Social selling is when salespeople use their social networks (often via social media platforms like Facebook and LinkedIn) to find and engage potential customers. They use social media to build relationships with prospects, by sharing valuable content, answering questions, and responding to comments throughout the sales process until the customer is ready to make a purchase.
While traditional sales methods used to focus on cold calling, sales demos, and qualifying leads, social selling leverages social media to reach new clients and nurture them with individualized content, resulting in a better overall customer experience.
Why Social Selling?
There are many reasons why businesses should care about social selling, and they all point to the big picture: social selling works. Here are two key reasons it does:
Your Buyers are Already into Social Buying
According to an Accenture report, 9 out of 10 B2B buyers conduct some degree of online research before making a business purchase. How do these B2B buyers do their research? Social media.
IDC research has shown that:
- 9 out of 10 of B2B buyers are now active and involved in social media
- More than 8 out of 10 of senior executives use social media to support purchase decisions
- More than 7 out of 10 of B2B buyers are significantly influenced by social media
More importantly, a study by Aberdeen Group concluded that sales teams sell more when they do social selling (64% hit their quota with social selling compared to 49% who hit their quota without). Individual sales reps who adopt social selling also reach their quotas more than those who don’t (46% and 38%, respectively). Finally, salespeople who used social selling reported a 55% renewal rate.
Bottom line, buyers are willing to be in the social sales process; in fact, the numbers show that they’re more likely to buy if you sell to them via social means.
Successful Salespeople are Selling on Social
According to LinkedIn, a platform that’s at the forefront of the social selling movement, over 70% of all sales professionals—and 90% of top salespeople—use social media to sell. Even more importantly, a whopping 78% of social sellers outsell their counterparts who don’t use social media.
LinkedIn has also provided some interesting statistics on how social sales professionals with a strong Social Selling Index (SSI) have 45% more sales opportunities and are 51% more likely to reach their quotas. SSI is an indicator based on how well salespeople build their professional brand, find the right prospects, share relevant content, and build trusted relationships.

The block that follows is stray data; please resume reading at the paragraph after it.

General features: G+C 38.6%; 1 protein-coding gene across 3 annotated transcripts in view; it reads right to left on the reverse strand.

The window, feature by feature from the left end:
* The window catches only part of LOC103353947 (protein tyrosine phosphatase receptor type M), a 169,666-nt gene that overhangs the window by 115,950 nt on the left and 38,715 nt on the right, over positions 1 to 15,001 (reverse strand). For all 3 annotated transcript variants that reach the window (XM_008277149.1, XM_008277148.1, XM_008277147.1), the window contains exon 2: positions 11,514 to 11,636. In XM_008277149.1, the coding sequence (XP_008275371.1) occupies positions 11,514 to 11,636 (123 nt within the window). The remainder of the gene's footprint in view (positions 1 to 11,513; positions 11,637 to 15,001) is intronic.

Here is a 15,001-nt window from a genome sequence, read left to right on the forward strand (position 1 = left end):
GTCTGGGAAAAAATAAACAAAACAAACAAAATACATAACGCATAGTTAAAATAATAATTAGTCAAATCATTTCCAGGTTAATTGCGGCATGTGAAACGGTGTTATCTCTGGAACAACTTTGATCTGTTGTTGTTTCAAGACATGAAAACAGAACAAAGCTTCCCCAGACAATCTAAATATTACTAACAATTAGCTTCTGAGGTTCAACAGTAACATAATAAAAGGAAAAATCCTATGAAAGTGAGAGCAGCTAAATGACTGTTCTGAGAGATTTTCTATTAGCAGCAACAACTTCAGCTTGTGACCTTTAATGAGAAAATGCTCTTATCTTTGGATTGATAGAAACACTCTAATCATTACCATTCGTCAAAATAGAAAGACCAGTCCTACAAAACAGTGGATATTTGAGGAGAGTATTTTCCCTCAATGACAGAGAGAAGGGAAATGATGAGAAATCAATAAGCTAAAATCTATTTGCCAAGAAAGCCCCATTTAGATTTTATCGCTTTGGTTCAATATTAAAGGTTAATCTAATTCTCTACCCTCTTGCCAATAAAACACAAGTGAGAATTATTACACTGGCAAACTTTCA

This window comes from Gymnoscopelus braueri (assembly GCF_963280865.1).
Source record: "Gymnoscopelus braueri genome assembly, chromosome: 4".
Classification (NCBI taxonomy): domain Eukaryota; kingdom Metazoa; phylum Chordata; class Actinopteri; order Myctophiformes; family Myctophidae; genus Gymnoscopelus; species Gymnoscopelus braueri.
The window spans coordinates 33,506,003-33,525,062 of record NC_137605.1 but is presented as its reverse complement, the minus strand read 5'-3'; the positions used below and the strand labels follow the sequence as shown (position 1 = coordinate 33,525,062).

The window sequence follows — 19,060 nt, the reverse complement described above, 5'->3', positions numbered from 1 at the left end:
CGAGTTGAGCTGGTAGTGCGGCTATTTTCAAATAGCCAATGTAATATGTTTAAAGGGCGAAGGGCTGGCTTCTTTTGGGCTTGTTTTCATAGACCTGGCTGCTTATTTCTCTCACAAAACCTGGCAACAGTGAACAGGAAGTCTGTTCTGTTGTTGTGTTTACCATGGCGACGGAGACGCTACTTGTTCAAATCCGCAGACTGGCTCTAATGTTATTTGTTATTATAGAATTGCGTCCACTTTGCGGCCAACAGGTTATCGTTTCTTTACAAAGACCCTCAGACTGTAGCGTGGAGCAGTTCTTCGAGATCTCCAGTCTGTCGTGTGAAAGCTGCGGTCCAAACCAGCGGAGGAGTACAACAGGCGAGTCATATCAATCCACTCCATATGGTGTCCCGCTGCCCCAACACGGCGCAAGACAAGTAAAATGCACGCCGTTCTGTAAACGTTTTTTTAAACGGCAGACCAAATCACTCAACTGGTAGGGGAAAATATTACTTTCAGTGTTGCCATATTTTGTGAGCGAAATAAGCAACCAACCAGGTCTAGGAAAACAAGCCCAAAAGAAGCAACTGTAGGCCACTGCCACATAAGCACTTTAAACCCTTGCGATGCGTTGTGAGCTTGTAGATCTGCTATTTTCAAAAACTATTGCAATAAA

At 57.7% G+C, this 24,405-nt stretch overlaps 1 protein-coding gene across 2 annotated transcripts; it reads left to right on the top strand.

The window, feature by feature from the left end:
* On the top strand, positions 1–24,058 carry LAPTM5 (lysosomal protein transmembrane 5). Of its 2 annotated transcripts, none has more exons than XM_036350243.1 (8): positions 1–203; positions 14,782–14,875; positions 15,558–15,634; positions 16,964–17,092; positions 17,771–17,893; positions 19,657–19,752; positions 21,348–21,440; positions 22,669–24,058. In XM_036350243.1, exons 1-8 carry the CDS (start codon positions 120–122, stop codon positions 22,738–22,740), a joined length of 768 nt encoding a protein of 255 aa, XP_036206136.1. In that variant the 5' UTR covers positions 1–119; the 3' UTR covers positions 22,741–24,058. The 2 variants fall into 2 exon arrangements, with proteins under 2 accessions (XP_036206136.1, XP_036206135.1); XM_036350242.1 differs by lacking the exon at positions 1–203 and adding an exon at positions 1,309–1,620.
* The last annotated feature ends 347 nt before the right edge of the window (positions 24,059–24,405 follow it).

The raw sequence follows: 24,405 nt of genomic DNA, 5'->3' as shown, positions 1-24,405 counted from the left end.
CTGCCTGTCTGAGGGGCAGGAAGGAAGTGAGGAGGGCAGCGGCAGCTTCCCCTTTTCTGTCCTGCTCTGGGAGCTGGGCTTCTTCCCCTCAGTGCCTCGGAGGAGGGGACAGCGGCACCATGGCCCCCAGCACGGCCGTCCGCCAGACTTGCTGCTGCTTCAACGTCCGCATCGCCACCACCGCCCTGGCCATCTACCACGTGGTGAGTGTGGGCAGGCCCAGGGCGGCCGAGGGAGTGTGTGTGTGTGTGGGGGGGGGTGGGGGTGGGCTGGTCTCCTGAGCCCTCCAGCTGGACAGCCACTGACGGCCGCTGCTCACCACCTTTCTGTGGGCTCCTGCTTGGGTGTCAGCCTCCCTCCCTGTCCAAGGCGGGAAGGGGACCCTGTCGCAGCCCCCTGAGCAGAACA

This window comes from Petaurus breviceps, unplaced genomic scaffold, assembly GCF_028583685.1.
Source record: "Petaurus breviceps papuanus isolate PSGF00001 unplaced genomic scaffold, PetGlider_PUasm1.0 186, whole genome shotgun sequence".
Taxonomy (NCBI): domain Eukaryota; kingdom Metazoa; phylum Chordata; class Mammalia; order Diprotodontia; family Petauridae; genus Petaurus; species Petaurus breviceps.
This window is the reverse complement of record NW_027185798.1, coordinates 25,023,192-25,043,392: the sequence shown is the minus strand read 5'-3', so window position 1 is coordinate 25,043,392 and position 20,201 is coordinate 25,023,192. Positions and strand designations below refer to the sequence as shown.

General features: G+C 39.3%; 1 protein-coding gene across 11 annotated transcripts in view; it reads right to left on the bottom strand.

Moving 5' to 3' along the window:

The takeaway here is that if you or your sales team have not yet embraced social selling, you have yet to realize your full selling potential.
How to Start Social Selling
Tailor Your Presence
The first key step to success in social selling is identifying the right social network to find your potential customers. Consider why sales people in fashion and lifestyle industries are excelling on Pinterest and B2B sellers are generating quality leads from LinkedIn.
In terms of age, Facebook has the biggest share in all age groups, but Forrester Research has found that decision-makers are more active on Twitter and LinkedIn. If your target market is millennials or younger, you should take advantage of Facebook, Instagram, and Snapchat.
Regardless of social network, however, it’s crucial to optimize your social media profile. View your profile from your customer’s perspective: are you being presented as a credible company or professional who may have valuable insights relevant to your industry? If the answer is no, be sure to tweak it until the answer is yes.
Create and Share Valuable Content
Half of B2B buyers do research on products and services on social media before purchasing, with white papers being the most popular type of content. However, there is a variety of content that can be of value to your customers and ultimately, your social selling strategy.
For example, if a prospect asks for information on industry best practices, share a blog post or infographic from your company website. If a LinkedIn group you’re a part of is discussing product recommendations, share a video of your product demo. The key here is to share content that will add value to the ongoing conversation—not irrelevant, self-promotional materials.
Build Meaningful Relationships
Remember, social selling is all about building connections. Be sure to stay in touch with contacts on your social network regularly by paying attention to the content they’re sharing.
Hit the like button or leave a comment from time to time to let them know you appreciate what they have to say. If a contact reaches a work milestone or is promoted, send a congratulatory note. If you see someone on your feed with a question that you have a well-thought out answer to, share it—even if it doesn’t directly promote your company or the product you’re selling.
All of these social interactions will add up to you being their go-to person in your industry, and when they’re ready to make a purchase, guess whose brand is going to be top-of-mind.
The digital disruption has significantly changed the landscape of sales and marketing. As you incorporate social media into your strategy to connect with more people, boost brand recognition, and drive sales, don’t forget that social selling is, at its essence, no different from traditional sales.
It’s still about building meaningful relationships with potential customers, establishing credibility, and providing value with your products and services.
So, don’t ignore the potential that social selling can bring to the table. You can be sure that your competitors aren’t!